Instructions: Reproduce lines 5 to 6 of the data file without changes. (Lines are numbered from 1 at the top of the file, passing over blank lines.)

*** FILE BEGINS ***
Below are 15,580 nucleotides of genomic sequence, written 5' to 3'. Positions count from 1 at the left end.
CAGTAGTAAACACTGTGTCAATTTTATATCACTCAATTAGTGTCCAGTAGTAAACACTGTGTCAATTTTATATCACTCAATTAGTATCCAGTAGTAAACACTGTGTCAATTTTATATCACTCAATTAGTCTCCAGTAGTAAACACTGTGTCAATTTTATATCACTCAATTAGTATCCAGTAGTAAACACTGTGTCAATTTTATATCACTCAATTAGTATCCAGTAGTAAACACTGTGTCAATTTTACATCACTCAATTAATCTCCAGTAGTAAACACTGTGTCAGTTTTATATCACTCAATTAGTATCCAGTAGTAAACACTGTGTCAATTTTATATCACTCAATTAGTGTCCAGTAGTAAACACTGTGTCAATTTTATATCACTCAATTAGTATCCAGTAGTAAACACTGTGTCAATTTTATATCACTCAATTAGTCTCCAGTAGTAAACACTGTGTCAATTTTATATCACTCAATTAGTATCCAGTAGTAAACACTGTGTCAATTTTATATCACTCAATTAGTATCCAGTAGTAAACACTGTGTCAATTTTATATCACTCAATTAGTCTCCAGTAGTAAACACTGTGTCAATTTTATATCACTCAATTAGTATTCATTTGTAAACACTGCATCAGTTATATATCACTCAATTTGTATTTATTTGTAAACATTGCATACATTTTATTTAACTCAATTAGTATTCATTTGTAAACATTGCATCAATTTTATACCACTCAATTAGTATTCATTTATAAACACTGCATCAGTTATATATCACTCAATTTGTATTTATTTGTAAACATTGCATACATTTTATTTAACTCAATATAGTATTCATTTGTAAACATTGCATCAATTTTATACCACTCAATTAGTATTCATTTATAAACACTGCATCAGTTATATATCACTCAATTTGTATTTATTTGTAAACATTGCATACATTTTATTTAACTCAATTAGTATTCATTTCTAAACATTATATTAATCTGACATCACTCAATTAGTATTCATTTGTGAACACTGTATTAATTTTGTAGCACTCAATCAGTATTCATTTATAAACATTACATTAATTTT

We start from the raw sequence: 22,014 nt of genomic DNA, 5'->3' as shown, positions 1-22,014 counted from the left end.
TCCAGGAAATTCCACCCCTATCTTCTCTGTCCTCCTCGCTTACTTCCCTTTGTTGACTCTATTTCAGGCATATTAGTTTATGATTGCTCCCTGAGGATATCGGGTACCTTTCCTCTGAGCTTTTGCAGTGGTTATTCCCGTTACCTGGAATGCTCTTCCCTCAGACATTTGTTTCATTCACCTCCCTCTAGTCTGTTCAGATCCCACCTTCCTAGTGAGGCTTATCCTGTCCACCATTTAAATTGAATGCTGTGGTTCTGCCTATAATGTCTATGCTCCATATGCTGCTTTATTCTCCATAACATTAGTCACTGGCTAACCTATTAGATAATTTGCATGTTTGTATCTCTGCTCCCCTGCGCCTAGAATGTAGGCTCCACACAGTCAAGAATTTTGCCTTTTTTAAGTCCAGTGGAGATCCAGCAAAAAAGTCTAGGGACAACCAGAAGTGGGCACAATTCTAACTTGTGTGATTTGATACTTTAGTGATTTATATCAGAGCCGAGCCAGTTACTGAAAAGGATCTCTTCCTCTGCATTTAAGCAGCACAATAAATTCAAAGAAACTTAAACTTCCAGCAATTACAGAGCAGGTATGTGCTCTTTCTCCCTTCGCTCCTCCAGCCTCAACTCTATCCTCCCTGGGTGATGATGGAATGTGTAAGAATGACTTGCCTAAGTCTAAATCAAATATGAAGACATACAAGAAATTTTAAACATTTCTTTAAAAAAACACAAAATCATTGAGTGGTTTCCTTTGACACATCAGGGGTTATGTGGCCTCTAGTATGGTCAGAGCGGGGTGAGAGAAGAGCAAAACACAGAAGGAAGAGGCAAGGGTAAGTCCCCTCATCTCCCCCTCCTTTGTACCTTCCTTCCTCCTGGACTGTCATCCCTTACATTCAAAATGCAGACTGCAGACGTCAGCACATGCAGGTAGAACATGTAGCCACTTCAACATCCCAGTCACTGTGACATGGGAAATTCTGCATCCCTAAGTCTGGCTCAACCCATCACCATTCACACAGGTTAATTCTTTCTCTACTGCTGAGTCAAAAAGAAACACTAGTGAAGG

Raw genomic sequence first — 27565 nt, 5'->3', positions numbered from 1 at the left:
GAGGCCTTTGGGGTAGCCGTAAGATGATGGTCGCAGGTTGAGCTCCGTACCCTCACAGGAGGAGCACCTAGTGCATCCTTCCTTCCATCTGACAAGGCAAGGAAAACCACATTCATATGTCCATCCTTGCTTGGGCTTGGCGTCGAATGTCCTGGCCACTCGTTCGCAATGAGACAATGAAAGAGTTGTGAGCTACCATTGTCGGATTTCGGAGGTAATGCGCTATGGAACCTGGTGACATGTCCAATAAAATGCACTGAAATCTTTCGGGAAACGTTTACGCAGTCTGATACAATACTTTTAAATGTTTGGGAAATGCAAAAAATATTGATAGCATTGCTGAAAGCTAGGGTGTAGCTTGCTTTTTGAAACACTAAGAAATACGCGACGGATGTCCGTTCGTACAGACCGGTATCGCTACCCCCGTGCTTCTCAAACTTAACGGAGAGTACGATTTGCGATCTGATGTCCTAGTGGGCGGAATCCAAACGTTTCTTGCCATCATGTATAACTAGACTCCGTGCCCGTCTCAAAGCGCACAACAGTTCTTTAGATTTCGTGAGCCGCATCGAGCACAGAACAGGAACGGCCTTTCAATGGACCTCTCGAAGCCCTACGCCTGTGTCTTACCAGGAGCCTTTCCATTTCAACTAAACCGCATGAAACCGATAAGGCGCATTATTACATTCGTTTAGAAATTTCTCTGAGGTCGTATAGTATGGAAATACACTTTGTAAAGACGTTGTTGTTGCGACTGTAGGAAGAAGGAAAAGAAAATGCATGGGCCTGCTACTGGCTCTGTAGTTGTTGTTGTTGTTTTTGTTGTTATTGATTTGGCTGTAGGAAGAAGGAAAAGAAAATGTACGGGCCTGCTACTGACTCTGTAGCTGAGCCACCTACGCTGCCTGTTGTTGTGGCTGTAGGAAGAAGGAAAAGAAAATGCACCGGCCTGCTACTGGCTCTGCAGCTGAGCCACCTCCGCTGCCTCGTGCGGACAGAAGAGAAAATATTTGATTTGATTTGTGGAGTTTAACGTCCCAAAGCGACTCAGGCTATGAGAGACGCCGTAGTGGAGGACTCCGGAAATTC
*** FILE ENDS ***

Raw genomic sequence first — 27565 nt, 5'->3', positions numbered from 1 at the left:
GAGGCCTTTGGGGTAGCCGTAAGATGATGGTCGCAGGTTGAGCTCCGTACCCTCACAGGAGGAGCACCTAGTGCATCCTTCCTTCCATCTGACAAGGCAAGGAAAACCACATTCATATGTCCATCCTTGCTTGGGCTTGGCGTCGAATGTCCTGGCCACTCGTTCGCAATGAGACAATGAAAGAGTTGTGAGCTACCATTGTCGGATTTCGGAGGTAATGCGCTATGGAACCTGGTGACATGTCCAATAAAATGCACTGAAATCTTTCGGGAAACGTTTACGCAGTCTGATACAATACTTTTAAATGTTTGGGAAATGCAAAAAATATTGATAGCATTGCTGAAAGCTAGGGTGTAGCTTGCTTTTTGAAACACTAAGAAATACGCGACGGATGTCCGTTCGTACAGACCGGTATCGCTACCCCCGTGCTTCTCAAACTTAACGGAGAGTACGATTTGCGATCTGATGTCCTAGTGGGCGGAATCCAAACGTTTCTTGCCATCATGTATAACTAGACTCCGTGCCCGTCTCAAAGCGCACAACAGTTCTTTAGATTTCGTGAGCCGCATCGAGCACAGAACAGGAACGGCCTTTCAATGGACCTCTCGAAGCCCTACGCCTGTGTCTTACCAGGAGCCTTTCCATTTCAACTAAACCGCATGAAACCGATAAGGCGCATTATTACATTCGTTTAGAAATTTCTCTGAGGTCGTATAGTATGGAAATACACTTTGTAAAGACGTTGTTGTTGCGACTGTAGGAAGAAGGAAAAGAAAATGCATGGGCCTGCTACTGGCTCTGTAGTTGTTGTTGTTGTTTTTGTTGTTATTGATTTGGCTGTAGGAAGAAGGAAAAGAAAATGTACGGGCCTGCTACTGACTCTGTAGCTGAGCCACCTACGCTGCCTGTTGTTGTGGCTGTAGGAAGAAGGAAAAGAAAATGCACCGGCCTGCTACTGGCTCTGCAGCTGAGCCACCTCCGCTGCCTCGTGCGGACAGAAGAGAAAATATTTGATTTGATTTGTGGAGTTTAACGTCCCAAAGCGACTCAGGCTATGAGAGACGCCGTAGTGGAGGACTCCGGAAATTC